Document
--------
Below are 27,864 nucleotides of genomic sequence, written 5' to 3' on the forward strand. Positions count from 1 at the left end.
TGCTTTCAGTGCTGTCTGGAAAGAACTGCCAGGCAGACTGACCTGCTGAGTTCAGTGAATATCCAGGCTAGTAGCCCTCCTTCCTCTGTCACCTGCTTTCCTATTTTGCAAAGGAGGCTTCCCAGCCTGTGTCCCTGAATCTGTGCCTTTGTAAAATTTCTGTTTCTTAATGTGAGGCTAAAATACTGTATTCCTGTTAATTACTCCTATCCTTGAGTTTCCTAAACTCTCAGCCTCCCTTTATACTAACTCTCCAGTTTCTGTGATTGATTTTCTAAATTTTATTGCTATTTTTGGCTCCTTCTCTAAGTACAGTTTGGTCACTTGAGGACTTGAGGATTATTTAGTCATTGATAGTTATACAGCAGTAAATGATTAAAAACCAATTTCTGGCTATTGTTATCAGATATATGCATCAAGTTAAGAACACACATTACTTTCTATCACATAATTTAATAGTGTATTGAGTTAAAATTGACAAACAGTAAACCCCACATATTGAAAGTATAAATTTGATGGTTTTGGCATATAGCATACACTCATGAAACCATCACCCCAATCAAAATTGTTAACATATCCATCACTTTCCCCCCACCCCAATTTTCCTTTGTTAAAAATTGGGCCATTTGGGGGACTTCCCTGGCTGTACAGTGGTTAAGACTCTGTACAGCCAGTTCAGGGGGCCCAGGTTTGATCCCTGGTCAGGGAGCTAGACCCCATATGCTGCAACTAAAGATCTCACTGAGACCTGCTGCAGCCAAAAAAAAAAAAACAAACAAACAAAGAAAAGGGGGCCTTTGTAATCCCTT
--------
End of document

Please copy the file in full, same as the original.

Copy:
Below are 27,864 nucleotides of genomic sequence, written 5' to 3' on the forward strand. Positions count from 1 at the left end.
TGCTTTCAGTGCTGTCTGGAAAGAACTGCCAGGCAGACTGACCTGCTGAGTTCAGTGAATATCCAGGCTAGTAGCCCTCCTTCCTCTGTCACCTGCTTTCCTATTTTGCAAAGGAGGCTTCCCAGCCTGTGTCCCTGAATCTGTGCCTTTGTAAAATTTCTGTTTCTTAATGTGAGGCTAAAATACTGTATTCCTGTTAATTACTCCTATCCTTGAGTTTCCTAAACTCTCAGCCTCCCTTTATACTAACTCTCCAGTTTCTGTGATTGATTTTCTAAATTTTATTGCTATTTTTGGCTCCTTCTCTAAGTACAGTTTGGTCACTTGAGGACTTGAGGATTATTTAGTCATTGATAGTTATACAGCAGTAAATGATTAAAAACCAATTTCTGGCTATTGTTATCAGATATATGCATCAAGTTAAGAACACACATTACTTTCTATCACATAATTTAATAGTGTATTGAGTTAAAATTGACAAACAGTAAACCCCACATATTGAAAGTATAAATTTGATGGTTTTGGCATATAGCATACACTCATGAAACCATCACCCCAATCAAAATTGTTAACATATCCATCACTTTCCCCCCACCCCAATTTTCCTTTGTTAAAAATTGGGCCATTTGGGGGACTTCCCTGGCTGTACAGTGGTTAAGACTCTGTACAGCCAGTTCAGGGGGCCCAGGTTTGATCCCTGGTCAGGGAGCTAGACCCCATATGCTGCAACTAAAGATCTCACTGAGACCTGCTGCAGCCAAAAAAAAAAAAACAAACAAACAAAGAAAAGGGGGCCTTTGTAATCCCTT